Tradition. The passing down of customs and beliefs from generation to generation. Tradition is felt in many homes this week as we prepare for Thanksgiving and venture into the holiday season. Families will reunite, students flocking home from college. We will cook, we will eat too much. We will enter our tryptophan comas. And we will feel the warmth and love, if we are lucky, of our families and friends.
Back in high school I was lucky enough to meet a group of boys, all one year older than me, that had a friendship between them I had never experienced or seen before. Perhaps it's that aspect of it, having never been a part of a large group like that that fascinated me. This was no small group. There were at least 13 - 15 of them. One was always with a few and vice versa. Or they were all together. But they were more than what we call acquaintances in today's world. These guys were as close as you can get. Many had known each other since grade school, many grew up together. But one fact was clear: they would be friends for life.
I dated a few of them, always feeling pretty special. Back in my days of being bullied I never dreamed of being a remote part of a group like this. Yet, I went to their parties, cheered them on at all the sporting events (they were all jocks and I was a pom-pon girl, enabling me to get to know them better) and when their class graduated, I was devastated. My senior year was a crashing bore without them.
During high school though, the boys got in the habit of meeting on Sundays to play touch football. What began back then has evolved into an annual Thanksgiving tradition, aptly named The Turkey Bowl that has now spanned nearly 40 years. To this day I have never and will never witness a group of friends with the love and devotion for each other that these boys, now men, have.
They went on to become lawyers, accountants, sports agents and engineers. Airline management, business owners and a myriad of other professions including our very own Chicago DJ, Eddie V of 104.3 FM. You know, Eddie of Eddie and Jobo. Yes, he is one of them! Yet, no matter what was going on in their lives there was always one constant: that every Thanksgiving morning between 8:30 and 9am, without fail, they would meet at the same field no matter in rain, snow, a blizzard, or whatever the weather, to be together and play football.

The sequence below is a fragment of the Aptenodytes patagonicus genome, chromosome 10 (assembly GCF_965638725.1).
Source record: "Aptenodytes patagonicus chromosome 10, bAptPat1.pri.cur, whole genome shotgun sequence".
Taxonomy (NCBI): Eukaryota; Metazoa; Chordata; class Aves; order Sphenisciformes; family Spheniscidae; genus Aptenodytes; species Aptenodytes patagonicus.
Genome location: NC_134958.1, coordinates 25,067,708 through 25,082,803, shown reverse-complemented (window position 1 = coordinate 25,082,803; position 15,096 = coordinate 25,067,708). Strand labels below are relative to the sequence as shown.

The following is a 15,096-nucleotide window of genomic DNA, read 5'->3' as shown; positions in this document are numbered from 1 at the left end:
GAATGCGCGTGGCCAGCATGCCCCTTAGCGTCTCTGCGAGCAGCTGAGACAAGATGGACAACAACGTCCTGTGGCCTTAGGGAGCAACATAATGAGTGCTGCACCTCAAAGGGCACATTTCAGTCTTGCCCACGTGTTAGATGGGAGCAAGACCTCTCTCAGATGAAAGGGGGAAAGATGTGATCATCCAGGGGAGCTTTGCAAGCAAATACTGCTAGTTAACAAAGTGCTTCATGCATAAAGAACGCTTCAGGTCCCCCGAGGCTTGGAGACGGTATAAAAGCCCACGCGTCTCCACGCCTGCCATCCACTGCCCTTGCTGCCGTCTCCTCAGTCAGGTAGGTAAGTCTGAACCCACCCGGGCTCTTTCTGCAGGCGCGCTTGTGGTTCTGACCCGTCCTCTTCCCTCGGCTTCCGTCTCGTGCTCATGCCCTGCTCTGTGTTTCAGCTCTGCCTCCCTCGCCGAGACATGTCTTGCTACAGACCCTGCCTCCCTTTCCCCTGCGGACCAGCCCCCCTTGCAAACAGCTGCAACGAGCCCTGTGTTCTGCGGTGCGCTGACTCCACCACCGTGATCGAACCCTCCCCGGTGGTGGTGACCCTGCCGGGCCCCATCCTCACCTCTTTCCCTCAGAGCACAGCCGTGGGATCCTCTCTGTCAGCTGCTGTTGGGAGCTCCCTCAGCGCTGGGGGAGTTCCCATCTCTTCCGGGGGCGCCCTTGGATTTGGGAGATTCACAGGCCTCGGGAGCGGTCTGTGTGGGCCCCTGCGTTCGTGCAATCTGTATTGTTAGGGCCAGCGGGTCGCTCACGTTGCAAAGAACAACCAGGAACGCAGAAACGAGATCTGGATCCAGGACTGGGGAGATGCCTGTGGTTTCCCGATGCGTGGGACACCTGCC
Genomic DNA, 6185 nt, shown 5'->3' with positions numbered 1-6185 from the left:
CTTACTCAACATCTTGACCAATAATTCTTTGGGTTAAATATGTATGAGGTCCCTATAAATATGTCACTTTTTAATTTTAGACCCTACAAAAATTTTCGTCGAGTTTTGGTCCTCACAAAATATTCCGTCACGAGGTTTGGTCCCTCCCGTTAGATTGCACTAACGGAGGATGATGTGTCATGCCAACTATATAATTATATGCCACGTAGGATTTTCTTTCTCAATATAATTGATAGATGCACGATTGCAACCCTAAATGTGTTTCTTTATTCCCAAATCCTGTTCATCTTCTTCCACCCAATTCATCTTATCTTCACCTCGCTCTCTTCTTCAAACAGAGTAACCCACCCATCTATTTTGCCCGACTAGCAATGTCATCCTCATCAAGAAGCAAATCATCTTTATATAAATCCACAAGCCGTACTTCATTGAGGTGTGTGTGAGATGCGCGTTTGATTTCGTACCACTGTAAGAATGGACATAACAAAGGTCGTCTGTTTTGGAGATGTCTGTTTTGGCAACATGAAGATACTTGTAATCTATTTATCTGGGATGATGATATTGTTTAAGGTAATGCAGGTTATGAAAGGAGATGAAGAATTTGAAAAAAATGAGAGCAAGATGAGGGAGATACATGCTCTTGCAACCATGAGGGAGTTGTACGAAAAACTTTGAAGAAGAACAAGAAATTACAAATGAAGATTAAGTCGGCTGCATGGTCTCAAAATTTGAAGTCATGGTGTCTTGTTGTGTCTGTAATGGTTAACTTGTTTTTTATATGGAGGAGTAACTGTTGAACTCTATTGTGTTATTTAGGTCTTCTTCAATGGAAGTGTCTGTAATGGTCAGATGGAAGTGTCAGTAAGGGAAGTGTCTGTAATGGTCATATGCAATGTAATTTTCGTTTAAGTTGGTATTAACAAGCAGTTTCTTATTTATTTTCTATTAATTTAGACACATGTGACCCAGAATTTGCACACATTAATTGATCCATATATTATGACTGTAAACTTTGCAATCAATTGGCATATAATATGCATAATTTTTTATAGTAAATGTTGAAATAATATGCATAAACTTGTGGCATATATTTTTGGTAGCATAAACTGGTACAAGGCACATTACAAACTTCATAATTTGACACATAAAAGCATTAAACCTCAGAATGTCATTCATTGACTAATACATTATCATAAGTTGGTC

There is no need for communication. No one calls each other for reminders. It's a given. You just KNOW. This is a TRADITION. Bobby D. lives across the country. He could board a plane, no one being notified and just show up. He knows they will all be there. He knows he is welcome. He knows how good it would feel.
Over the years as "the boys" as I like to call the group have gone on to marry and have their own children. Those that have had sons bring them to the game which is now fathers v. sons. I'm sworn to secrecy who wins those games now.
Through this tradition not only have they had the chance to teach their children the values and well, the downright beauty of true friendship, they have also taught them what closeness could and should be like. How when you have friends, you cherish them, appreciate them and keep them for they are hard to find.
Two years ago at the prompting of a couple of them, I showed up at the Turkey Bowl. I felt like I was 16 again and there I was at a football game. They were muddy messes and nothing ever looked so good to me. They hung around, cooked hot dogs (a tradition started by one of their father in law's) drank beer and toasted to the Thanksgiving holiday and friendship. They raised an extra glass for one of their own that had passed that year.
I think about them every year at this time. I don't know if they ever realized how much I admired them or valued our friendship but by writing this I hope they do. So Happy Thanksgiving to The Boys. You've been an inspiration to me always and may your friendship be a shining example of what life should be about. And we could all take a lesson.
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